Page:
fragmentariness


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frag·men·tar·y

 (frăg′mən-tĕr′ē)
adj.
Consisting of small, disconnected parts: a picture that emerges from fragmentary information.

frag′men·tar′i·ly (-târ′ə-lē) adv.
frag′men·tar′i·ness n.
Mentioned in ?
References in classic literature ?
When I come to his connection with Blanche Stroeve I am exasperated by the fragmentariness of the facts at my disposal.
But this stupendous fragmentariness heightened the dreamlike strangeness of her bridal life.
In comparing Romantic and contemporary novels, Schonfelder finds that the same features, such as "conscious attention to language, narrative, and the functions of self- narration," the concern "with issues of voice and audience, listening and reading," as well as ruptures, fragmentariness, and the narrators' "unreliability" (315-16) characterize both the clusters but are considerably more radical in contemporary fiction.
This statement suggests Yuh understands his life in both individual and universal dimensions, and his awareness of quotidian life is not inclined to the fragmentariness and negativity of any theatre of the absurd.
Fiacc's voice is individual and anonymous, personal but de-psychologized, an anti-social voice whose extremes of isolation or fragmentariness give it the ability to speak of and as a community suffering the loss of its communal basis.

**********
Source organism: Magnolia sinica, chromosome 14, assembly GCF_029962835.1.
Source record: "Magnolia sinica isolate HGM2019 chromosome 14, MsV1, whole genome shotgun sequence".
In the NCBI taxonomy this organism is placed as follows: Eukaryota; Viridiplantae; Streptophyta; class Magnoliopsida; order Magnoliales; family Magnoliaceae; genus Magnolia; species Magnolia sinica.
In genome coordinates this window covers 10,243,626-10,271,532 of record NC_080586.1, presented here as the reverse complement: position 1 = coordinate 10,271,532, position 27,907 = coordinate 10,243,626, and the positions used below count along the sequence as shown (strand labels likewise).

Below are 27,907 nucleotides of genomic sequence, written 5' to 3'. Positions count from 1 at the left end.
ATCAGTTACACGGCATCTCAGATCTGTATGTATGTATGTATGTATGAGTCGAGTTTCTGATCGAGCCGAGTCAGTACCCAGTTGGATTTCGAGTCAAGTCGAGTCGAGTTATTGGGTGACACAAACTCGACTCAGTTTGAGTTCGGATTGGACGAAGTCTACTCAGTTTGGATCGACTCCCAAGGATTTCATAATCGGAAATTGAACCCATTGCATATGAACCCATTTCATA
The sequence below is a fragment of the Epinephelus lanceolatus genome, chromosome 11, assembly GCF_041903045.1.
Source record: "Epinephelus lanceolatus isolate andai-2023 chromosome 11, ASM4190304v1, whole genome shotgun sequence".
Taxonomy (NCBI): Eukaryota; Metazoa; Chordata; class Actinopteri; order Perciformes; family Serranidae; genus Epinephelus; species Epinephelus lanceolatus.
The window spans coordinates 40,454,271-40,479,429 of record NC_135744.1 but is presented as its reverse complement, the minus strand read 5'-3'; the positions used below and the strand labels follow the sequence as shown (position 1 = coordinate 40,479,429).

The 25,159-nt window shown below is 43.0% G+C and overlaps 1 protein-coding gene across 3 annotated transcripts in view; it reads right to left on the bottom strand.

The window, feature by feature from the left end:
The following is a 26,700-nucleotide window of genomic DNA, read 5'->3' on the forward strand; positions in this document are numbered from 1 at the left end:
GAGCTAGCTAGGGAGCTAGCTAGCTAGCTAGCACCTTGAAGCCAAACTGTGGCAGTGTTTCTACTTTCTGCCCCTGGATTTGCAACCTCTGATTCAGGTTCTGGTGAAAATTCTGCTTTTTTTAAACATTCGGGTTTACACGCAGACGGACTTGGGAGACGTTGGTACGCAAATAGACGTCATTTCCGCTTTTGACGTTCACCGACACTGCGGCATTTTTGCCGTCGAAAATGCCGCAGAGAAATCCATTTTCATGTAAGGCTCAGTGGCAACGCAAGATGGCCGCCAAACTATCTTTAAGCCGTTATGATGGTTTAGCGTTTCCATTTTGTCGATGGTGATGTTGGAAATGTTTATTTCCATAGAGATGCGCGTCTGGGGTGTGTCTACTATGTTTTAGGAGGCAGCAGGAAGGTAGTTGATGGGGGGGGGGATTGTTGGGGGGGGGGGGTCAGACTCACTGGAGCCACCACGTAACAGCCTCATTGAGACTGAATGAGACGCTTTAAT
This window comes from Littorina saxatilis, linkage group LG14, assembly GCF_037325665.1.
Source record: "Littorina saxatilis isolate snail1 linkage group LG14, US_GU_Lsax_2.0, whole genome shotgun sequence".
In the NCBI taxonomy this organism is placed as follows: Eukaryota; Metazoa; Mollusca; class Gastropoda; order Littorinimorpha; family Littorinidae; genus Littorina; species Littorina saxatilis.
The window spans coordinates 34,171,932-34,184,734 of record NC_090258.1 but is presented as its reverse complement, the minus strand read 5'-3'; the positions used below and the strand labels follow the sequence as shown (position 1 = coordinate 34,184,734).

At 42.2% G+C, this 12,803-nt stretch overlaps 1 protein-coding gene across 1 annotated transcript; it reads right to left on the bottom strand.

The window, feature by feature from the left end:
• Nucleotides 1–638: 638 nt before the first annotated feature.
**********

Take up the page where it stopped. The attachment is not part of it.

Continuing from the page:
Third, the genres of natural history and anatomy resist narrative closure, or the restitution of wholeness, in favour of sustaining fragmentariness and discontinuity through ambivalent laughter.
The traditional grand narrative is thus undermined by contingency, fragmentariness, and manipulation and as far as access to information is concerned.
In previous treatments of "Kubla Khan" the poem is made whole, so that its stated fragmentariness must be understood as something other than its form: an idea, a modality, a condition, a manner, an imperative.
These are the parameters of a problem which for Hardy can only be solved by resituating the "concrete universal" (40) of the lyric in the faithful realization of the subjective experience of autobiographical memory in all its fragmentariness and all its clarity.
This in itself makes the Caribbean a hybrid axis where a multiplicity of races, ethnicities and cultures merge into a bewildering pool leaving no space for unicity but fragmentariness and incoherencies of historical experience (Benitez-Rojo).
The ironic elements in American history can be overcome, in short, only if American idealism comes to terms with the limits of all human striving, the fragmentariness of all human wisdom, the precariousness of all historic configurations of power, and the mixture of good and evil in all human virtue.
This is a consonance that extends to Levi's attempt at rendering the story in as faithful a manner as possible, despite a certain amount of beautification of the novella that includes reducing the choppiness and fragmentariness of the original through the inclusion of pronouns, causal links, and so on.